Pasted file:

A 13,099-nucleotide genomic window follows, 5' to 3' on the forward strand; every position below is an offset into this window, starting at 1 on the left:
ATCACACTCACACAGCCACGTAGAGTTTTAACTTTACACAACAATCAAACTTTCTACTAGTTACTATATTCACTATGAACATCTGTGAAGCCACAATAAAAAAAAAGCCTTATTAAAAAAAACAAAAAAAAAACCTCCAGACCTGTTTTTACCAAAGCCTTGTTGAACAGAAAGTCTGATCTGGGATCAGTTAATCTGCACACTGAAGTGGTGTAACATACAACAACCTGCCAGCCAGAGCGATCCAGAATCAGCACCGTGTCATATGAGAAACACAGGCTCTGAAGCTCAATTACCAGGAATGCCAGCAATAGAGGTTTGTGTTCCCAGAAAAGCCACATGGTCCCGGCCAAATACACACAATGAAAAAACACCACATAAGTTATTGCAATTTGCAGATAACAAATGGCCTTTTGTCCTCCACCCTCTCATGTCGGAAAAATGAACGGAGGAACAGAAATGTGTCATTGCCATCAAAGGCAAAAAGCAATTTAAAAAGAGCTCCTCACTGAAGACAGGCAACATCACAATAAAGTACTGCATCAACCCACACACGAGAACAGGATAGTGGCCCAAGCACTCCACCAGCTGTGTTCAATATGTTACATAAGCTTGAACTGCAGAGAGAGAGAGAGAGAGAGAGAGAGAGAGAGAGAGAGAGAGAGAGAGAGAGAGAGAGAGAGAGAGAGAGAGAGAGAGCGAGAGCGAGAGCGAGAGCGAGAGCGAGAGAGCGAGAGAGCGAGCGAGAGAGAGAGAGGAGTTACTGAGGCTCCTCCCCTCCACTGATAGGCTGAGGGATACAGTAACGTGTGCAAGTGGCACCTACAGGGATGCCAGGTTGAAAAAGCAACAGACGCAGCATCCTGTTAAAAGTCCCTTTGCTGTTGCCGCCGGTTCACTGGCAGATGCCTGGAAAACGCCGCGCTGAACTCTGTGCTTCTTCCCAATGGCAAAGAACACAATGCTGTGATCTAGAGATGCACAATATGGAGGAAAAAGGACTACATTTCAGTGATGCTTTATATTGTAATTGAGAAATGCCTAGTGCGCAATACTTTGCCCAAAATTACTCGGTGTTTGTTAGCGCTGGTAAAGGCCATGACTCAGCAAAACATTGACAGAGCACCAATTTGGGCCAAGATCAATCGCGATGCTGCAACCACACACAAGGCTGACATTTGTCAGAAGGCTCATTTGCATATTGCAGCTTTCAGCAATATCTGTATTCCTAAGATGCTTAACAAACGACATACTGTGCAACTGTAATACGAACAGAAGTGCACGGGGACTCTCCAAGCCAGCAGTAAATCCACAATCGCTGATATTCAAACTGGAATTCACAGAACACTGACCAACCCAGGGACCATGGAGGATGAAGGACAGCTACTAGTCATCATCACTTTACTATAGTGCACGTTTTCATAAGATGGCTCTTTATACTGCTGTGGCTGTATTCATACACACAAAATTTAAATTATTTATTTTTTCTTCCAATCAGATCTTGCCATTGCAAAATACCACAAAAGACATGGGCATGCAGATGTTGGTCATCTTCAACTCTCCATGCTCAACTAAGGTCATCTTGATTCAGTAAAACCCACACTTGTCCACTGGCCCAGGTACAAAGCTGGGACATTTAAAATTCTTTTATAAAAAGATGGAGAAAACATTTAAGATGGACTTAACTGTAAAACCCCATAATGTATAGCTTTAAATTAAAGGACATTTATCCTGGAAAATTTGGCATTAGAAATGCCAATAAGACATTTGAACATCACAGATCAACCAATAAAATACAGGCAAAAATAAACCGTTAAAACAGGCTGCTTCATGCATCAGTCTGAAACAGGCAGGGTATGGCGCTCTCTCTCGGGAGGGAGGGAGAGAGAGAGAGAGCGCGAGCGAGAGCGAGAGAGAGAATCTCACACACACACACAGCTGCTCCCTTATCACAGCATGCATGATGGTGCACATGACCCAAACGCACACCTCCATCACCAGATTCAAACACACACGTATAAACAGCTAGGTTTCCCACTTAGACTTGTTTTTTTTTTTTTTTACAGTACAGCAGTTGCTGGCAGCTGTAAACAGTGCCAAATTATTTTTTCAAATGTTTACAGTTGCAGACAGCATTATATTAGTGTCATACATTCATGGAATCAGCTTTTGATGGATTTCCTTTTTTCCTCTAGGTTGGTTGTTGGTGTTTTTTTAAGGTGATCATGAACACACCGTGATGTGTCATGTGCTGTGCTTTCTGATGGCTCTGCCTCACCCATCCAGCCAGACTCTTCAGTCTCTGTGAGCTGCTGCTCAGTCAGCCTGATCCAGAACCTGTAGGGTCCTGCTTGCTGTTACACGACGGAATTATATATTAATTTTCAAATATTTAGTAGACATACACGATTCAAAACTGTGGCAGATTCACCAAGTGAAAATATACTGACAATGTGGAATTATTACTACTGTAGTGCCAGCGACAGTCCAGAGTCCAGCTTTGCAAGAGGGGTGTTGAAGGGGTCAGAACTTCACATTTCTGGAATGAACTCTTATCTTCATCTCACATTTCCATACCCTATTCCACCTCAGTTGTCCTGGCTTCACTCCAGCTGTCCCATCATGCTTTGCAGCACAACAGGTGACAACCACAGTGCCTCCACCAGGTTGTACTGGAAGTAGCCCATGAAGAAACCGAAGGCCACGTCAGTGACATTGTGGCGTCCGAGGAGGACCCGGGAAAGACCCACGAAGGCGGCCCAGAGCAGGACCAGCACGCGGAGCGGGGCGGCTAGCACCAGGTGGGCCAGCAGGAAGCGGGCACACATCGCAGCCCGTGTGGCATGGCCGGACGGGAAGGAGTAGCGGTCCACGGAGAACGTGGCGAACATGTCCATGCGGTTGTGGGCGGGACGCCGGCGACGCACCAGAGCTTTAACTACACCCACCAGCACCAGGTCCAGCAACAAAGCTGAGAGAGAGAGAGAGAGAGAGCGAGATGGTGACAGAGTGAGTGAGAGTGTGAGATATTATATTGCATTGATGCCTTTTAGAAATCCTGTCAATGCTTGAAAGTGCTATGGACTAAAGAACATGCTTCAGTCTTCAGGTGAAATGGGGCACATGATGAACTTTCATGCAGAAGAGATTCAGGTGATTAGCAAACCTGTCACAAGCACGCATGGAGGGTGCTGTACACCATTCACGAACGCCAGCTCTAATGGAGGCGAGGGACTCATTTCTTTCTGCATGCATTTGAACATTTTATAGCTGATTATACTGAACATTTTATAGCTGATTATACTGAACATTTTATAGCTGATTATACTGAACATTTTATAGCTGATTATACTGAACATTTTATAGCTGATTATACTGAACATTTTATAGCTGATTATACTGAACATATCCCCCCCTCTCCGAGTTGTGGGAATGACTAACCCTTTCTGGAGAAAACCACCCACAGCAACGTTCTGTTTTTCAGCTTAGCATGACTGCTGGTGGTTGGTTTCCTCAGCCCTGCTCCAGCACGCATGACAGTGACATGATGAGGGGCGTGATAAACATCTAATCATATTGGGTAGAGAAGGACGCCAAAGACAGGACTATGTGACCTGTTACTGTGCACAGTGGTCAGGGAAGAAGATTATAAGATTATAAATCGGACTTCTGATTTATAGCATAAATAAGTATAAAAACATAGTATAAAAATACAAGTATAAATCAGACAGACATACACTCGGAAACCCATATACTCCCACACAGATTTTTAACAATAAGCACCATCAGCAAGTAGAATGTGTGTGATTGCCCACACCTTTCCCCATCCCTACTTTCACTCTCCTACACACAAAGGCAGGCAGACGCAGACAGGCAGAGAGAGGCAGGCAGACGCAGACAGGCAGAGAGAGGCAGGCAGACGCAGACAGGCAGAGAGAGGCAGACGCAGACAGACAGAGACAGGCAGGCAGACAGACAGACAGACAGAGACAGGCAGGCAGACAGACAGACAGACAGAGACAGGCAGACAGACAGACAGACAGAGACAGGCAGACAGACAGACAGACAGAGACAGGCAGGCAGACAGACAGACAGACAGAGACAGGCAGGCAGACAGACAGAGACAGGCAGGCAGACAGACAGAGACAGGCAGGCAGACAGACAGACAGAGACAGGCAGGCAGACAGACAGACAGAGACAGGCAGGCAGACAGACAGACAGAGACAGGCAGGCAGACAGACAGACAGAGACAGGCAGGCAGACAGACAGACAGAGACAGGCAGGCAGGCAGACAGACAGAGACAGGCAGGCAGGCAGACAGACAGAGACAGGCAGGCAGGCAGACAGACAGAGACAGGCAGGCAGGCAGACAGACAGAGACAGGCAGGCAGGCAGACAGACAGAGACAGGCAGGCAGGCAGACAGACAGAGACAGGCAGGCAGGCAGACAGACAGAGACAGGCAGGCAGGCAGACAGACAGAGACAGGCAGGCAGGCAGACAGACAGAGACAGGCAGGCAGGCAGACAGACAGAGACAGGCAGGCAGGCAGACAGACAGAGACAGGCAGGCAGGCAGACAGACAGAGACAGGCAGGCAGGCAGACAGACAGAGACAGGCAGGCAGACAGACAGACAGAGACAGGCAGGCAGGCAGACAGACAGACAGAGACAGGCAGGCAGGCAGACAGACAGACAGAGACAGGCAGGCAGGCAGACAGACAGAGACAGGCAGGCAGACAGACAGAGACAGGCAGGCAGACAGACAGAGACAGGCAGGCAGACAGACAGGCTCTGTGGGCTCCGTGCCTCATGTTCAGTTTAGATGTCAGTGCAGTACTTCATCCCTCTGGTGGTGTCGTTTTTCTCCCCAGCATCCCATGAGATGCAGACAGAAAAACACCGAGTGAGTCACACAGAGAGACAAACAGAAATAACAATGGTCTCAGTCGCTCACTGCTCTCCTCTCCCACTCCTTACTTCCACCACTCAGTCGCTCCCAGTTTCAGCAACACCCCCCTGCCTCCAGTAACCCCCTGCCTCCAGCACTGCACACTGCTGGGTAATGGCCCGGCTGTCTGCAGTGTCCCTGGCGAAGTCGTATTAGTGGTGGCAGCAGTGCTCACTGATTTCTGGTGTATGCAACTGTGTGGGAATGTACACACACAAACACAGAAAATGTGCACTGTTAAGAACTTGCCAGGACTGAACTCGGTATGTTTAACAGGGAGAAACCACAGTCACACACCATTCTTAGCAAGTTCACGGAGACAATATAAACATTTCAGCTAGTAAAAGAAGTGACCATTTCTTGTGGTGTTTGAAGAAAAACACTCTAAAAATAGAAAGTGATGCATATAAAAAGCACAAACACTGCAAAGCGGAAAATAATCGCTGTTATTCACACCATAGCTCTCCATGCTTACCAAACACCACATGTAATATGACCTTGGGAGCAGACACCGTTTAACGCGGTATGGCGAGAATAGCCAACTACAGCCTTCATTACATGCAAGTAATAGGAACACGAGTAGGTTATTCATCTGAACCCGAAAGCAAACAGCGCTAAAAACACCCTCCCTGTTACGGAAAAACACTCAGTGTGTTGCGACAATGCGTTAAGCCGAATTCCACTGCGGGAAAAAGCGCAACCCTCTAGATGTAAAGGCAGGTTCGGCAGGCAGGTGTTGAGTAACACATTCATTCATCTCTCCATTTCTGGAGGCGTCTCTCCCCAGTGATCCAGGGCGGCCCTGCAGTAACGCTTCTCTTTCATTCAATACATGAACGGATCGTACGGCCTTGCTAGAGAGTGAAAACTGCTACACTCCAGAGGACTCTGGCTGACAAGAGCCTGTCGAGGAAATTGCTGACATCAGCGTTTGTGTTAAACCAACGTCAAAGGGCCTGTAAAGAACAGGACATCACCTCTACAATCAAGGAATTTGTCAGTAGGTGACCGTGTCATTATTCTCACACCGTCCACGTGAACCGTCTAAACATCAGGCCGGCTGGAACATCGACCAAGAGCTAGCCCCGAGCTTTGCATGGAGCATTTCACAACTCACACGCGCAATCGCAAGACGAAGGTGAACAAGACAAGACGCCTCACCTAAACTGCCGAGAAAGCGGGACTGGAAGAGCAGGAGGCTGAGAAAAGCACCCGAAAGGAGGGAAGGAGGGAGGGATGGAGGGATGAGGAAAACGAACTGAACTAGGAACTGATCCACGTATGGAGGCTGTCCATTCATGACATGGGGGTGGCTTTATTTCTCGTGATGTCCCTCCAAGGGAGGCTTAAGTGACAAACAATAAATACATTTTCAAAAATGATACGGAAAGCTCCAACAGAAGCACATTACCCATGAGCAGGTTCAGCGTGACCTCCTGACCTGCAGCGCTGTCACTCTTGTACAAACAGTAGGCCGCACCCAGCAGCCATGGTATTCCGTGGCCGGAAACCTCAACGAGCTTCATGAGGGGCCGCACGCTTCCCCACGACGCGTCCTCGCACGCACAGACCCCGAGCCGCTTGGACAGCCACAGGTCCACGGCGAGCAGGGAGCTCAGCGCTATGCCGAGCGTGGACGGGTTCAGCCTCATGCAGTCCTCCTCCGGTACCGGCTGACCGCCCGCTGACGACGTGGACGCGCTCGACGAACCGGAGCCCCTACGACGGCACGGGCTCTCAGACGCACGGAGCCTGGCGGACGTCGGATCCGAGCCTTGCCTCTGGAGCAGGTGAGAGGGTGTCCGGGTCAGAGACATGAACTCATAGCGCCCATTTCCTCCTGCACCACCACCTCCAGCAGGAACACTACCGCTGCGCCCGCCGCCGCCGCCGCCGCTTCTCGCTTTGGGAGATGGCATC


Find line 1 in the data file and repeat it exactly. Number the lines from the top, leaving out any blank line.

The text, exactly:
A 13,099-nucleotide genomic window follows, 5' to 3' on the forward strand; every position below is an offset into this window, starting at 1 on the left: